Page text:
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Case studies provide weather map of human rights

Human Rights Commission
Media Release
09 December 2006

Case studies provide weather map of human rights in New Zealand

A booklet of case studies released by the Human Rights Commission to mark International Human Rights Day tomorrow (December 10) provides a weather map of New Zealand’s human rights issues.

“10 Human Rights Cases that Made a Difference” charts the peaks and troughs of the social tensions and human rights issues that affect everyday New Zealanders.

The booklet illustrates the range and impact of discrimination complaints mediated by the Commission’s Disputes Resolution Service or dealt with through the Commission’s broader mandate. It includes cases relating to discrimination on the basis of religious belief, disability issues in employment, breastfeeding at work, the Mohammed cartoons, age, sexual harassment and race.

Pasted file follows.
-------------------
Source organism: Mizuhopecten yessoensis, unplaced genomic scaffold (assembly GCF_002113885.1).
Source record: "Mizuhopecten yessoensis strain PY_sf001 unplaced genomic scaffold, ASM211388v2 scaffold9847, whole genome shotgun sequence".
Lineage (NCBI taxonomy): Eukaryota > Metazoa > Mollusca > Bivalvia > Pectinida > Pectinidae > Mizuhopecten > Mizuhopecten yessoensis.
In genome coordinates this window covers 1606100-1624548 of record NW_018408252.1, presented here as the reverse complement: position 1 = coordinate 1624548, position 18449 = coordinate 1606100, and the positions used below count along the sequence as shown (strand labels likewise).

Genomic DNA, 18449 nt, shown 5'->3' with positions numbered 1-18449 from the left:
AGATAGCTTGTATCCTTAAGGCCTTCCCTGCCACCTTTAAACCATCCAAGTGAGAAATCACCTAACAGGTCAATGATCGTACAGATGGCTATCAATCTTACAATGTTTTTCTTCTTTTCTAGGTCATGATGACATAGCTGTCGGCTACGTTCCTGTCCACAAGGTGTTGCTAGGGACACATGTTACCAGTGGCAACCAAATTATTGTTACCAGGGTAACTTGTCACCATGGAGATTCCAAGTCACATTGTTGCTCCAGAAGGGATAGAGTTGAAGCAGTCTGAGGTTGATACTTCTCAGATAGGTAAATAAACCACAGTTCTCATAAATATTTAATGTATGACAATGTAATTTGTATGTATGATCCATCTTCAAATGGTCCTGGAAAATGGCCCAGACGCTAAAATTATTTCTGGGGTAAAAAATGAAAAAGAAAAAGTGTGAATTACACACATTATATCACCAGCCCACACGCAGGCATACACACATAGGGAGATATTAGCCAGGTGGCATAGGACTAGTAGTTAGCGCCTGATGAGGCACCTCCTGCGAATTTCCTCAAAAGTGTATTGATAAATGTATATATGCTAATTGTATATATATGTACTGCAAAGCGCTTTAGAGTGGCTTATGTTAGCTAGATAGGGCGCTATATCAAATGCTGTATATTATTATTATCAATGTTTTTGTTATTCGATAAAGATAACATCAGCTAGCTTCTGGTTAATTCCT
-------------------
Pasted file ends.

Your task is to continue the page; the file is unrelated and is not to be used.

“These case studies demonstrate the discrimination that many New Zealanders continue to face. They serve as a timely reminder for Human Rights Day that although New Zealand has achieved much in relation to human rights there is still work to be done,” Chief Commissioner Rosslyn Noonan said today.

International Human Rights Day marks the signing of the Universal Declaration of Human Rights (UDHR). This year marks the 58th anniversary of that historic event.

The UDHR was the first internationally agreed statement of universal respect for human rights and forms the lynchpin of the international human rights framework. The signing of the UDHR was a global acknowledgment that the horrors of World War II must never be repeated.

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New Zealand was an important advocate during the Second World War and afterwards, through the development of the United Nations and the peace processes, for a world based on human rights and fundamental freedoms.

“The rights set out in the UDHR are still extremely relevant today. They provide the best basis for ensuring the dignity, equality and security of every man, woman and child in New Zealand and elsewhere,” Ms Noonan said.

Ends

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